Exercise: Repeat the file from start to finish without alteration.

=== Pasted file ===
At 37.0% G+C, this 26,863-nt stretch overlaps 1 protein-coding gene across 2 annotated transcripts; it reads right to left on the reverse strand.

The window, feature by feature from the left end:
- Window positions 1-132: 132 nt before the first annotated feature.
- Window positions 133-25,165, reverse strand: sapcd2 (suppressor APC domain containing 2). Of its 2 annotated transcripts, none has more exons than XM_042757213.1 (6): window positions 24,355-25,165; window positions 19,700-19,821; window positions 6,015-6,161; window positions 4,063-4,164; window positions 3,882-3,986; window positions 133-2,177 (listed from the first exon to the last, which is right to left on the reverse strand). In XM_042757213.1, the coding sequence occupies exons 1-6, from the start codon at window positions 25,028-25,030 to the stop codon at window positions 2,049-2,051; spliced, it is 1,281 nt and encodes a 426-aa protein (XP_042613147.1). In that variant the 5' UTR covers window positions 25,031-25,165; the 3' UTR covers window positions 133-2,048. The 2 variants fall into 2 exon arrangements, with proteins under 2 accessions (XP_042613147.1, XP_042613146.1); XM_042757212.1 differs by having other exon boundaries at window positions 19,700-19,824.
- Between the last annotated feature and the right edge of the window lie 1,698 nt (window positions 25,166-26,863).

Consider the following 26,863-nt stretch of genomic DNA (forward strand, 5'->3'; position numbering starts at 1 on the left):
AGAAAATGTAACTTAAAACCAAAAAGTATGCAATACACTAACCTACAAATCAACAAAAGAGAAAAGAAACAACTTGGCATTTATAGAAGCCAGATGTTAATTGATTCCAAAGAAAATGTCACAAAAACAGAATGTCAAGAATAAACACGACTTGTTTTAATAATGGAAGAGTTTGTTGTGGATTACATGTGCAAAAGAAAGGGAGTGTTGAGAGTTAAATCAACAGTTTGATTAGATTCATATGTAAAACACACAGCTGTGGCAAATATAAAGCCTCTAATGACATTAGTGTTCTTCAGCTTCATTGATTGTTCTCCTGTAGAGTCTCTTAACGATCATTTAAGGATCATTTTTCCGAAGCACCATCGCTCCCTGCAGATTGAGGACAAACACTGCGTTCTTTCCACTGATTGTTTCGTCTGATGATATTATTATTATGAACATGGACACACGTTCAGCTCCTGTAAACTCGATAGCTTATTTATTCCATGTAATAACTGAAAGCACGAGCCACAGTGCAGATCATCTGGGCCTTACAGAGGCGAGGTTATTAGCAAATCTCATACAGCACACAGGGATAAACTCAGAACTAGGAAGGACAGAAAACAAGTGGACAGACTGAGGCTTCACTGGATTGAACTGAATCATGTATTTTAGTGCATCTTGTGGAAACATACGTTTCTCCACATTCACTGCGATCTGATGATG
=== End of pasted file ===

At 37.0% G+C, this 26,863-nt stretch overlaps 1 protein-coding gene across 2 annotated transcripts; it reads right to left on the reverse strand.

The window, feature by feature from the left end:
- Window positions 1-132: 132 nt before the first annotated feature.
- Window positions 133-25,165, reverse strand: sapcd2 (suppressor APC domain containing 2). Of its 2 annotated transcripts, none has more exons than XM_042757213.1 (6): window positions 24,355-25,165; window positions 19,700-19,821; window positions 6,015-6,161; window positions 4,063-4,164; window positions 3,882-3,986; window positions 133-2,177 (listed from the first exon to the last, which is right to left on the reverse strand). In XM_042757213.1, the coding sequence occupies exons 1-6, from the start codon at window positions 25,028-25,030 to the stop codon at window positions 2,049-2,051; spliced, it is 1,281 nt and encodes a 426-aa protein (XP_042613147.1). In that variant the 5' UTR covers window positions 25,031-25,165; the 3' UTR covers window positions 133-2,048. The 2 variants fall into 2 exon arrangements, with proteins under 2 accessions (XP_042613147.1, XP_042613146.1); XM_042757212.1 differs by having other exon boundaries at window positions 19,700-19,824.
- Between the last annotated feature and the right edge of the window lie 1,698 nt (window positions 25,166-26,863).

Consider the following 26,863-nt stretch of genomic DNA (forward strand, 5'->3'; position numbering starts at 1 on the left):
AGAAAATGTAACTTAAAACCAAAAAGTATGCAATACACTAACCTACAAATCAACAAAAGAGAAAAGAAACAACTTGGCATTTATAGAAGCCAGATGTTAATTGATTCCAAAGAAAATGTCACAAAAACAGAATGTCAAGAATAAACACGACTTGTTTTAATAATGGAAGAGTTTGTTGTGGATTACATGTGCAAAAGAAAGGGAGTGTTGAGAGTTAAATCAACAGTTTGATTAGATTCATATGTAAAACACACAGCTGTGGCAAATATAAAGCCTCTAATGACATTAGTGTTCTTCAGCTTCATTGATTGTTCTCCTGTAGAGTCTCTTAACGATCATTTAAGGATCATTTTTCCGAAGCACCATCGCTCCCTGCAGATTGAGGACAAACACTGCGTTCTTTCCACTGATTGTTTCGTCTGATGATATTATTATTATGAACATGGACACACGTTCAGCTCCTGTAAACTCGATAGCTTATTTATTCCATGTAATAACTGAAAGCACGAGCCACAGTGCAGATCATCTGGGCCTTACAGAGGCGAGGTTATTAGCAAATCTCATACAGCACACAGGGATAAACTCAGAACTAGGAAGGACAGAAAACAAGTGGACAGACTGAGGCTTCACTGGATTGAACTGAATCATGTATTTTAGTGCATCTTGTGGAAACATACGTTTCTCCACATTCACTGCGATCTGATGATG